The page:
Using this data in conjunction with Ayasdi’s Clinical Variation Management application, the Payer discerned the evidenced-based, optimal care process model for CABG based on several key outcome variables. Those included overall cost, length of stay, readmissions, complications and any ER post procedure.
With that optimal care process model identified, the Payer then identified providers with strong compliance to the care process model and validated the association between compliance and good outcomes (LOS, cost, adverse events). Those become “preferred” Providers for CABG. Indeed, most Payers already have this designation. This technology makes it far more efficient and effective.
This naturally leads to “learning opportunities” for those Providers with poor outcomes vs. the standard. It becomes a data-driven conversation at that point to drive changes and to identify specific opportunities for moving underperforming providers toward these superior outcomes.
In this particular case, those learning opportunities came in the form of specific medications including beta blockers, calcium channel blockers, ACE inhibitor and ARBs. Groups with higher post-operative prescription fill rates for these medications were associated with lower cost and lower LOS. Additionally, cardiac rehabilitation utilization post CABG was associated with lower costs and lower LOS.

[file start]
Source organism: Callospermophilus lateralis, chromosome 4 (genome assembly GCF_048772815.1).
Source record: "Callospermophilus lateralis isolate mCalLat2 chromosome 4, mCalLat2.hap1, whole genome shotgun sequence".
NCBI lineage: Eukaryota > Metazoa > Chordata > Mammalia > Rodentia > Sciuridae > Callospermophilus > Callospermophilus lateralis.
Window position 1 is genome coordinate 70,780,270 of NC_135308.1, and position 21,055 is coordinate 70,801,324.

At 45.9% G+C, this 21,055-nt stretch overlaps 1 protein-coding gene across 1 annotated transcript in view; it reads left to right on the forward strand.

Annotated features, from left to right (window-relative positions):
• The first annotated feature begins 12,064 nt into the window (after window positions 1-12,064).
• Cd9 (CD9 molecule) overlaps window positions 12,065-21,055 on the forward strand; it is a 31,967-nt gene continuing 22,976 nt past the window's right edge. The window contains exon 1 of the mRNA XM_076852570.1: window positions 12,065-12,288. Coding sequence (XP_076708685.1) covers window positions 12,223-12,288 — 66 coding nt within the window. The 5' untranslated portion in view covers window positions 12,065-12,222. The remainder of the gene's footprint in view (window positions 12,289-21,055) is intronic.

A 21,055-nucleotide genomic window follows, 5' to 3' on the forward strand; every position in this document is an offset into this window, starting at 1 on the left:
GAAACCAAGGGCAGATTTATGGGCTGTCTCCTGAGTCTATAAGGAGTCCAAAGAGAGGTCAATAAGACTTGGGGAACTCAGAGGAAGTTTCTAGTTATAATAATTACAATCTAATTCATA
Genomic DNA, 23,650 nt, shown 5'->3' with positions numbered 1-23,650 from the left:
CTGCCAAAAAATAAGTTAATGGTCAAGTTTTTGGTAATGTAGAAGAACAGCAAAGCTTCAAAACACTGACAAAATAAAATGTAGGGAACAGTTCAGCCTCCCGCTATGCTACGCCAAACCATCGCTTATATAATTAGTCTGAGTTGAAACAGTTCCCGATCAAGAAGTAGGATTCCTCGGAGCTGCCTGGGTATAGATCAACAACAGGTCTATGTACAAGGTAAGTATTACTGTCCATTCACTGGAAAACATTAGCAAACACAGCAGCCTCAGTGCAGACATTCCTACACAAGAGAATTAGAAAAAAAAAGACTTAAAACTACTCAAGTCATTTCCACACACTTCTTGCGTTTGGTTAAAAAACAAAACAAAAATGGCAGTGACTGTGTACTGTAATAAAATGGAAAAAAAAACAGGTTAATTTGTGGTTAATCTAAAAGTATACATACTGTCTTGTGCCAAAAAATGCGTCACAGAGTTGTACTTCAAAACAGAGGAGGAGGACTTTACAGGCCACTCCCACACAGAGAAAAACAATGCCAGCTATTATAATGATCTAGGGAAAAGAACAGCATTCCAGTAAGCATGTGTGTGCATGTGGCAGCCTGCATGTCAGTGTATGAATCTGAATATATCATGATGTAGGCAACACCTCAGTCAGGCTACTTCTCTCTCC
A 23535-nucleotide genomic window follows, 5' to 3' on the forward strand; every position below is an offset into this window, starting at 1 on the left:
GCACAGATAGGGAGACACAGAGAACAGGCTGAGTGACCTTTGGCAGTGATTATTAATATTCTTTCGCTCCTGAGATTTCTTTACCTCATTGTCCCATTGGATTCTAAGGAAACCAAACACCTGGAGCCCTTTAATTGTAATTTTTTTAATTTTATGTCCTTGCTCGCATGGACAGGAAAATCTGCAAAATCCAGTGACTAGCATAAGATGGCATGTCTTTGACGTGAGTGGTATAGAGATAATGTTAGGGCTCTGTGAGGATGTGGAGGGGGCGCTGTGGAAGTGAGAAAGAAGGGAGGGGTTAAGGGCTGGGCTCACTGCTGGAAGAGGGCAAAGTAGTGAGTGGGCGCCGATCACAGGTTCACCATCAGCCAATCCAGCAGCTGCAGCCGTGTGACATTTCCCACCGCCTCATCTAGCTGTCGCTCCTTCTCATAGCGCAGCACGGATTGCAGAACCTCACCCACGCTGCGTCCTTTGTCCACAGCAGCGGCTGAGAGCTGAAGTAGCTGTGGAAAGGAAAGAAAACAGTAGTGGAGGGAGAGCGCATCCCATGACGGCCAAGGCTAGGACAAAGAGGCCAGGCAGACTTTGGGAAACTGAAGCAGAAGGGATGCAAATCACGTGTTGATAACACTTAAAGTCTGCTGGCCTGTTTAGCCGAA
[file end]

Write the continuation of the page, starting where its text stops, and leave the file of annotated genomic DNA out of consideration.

Finally, within Providers, certain physicians will perform better against the standard (indeed, their performance is what creates the standard) and the Payer can guide their members toward these doctors – knowing that in doing so they are creating the best potential outcome for their members, their shareholders and the healthcare system as a whole.
While some pioneering payers are already moving in this direction, the fact of the matter is that this has a far larger impact on profitability than optimizing marketing. When coupled with fraud detection, there isn’t a larger opportunity for the bottom line. More importantly, Payers have the data, talent and clinical knowledge to operationalize this at scale.
Further, Payers can also use this same technology to assess the readiness or suitability for value-based care contracts by evaluating the performance of the Provider as well as their variance to the standard of care. As more and more contracts head in this direction, this becomes a highly efficient way to assess Providers.
Finally, Payers can, and are, leveraging CVM in their population health work. As noted elsewhere, the ability to get at fine grained patient groups with targeted care plans is immensely difficult. With Ayasdi’s Population Risk Stratification application working in conjunction with CVM, this becomes a far more manageable task.
The financial impact can be profound. Consider the following scenario. If a CABG procedure runs $60k on average and you take $7.5K out of that across the 400K procedures annually, it produces savings of $3B for the healthcare industry. One would not expect to be able to move the needle with all Providers, but a third is reasonable. This results in $1B in savings. Again, on a single procedure. This cannot be expected to work for all procedures, however, we have yet to encounter a procedure where we don’t see double digit opportunities for improvement.
Stay tuned to learn more about this work and work with other innovative Payers.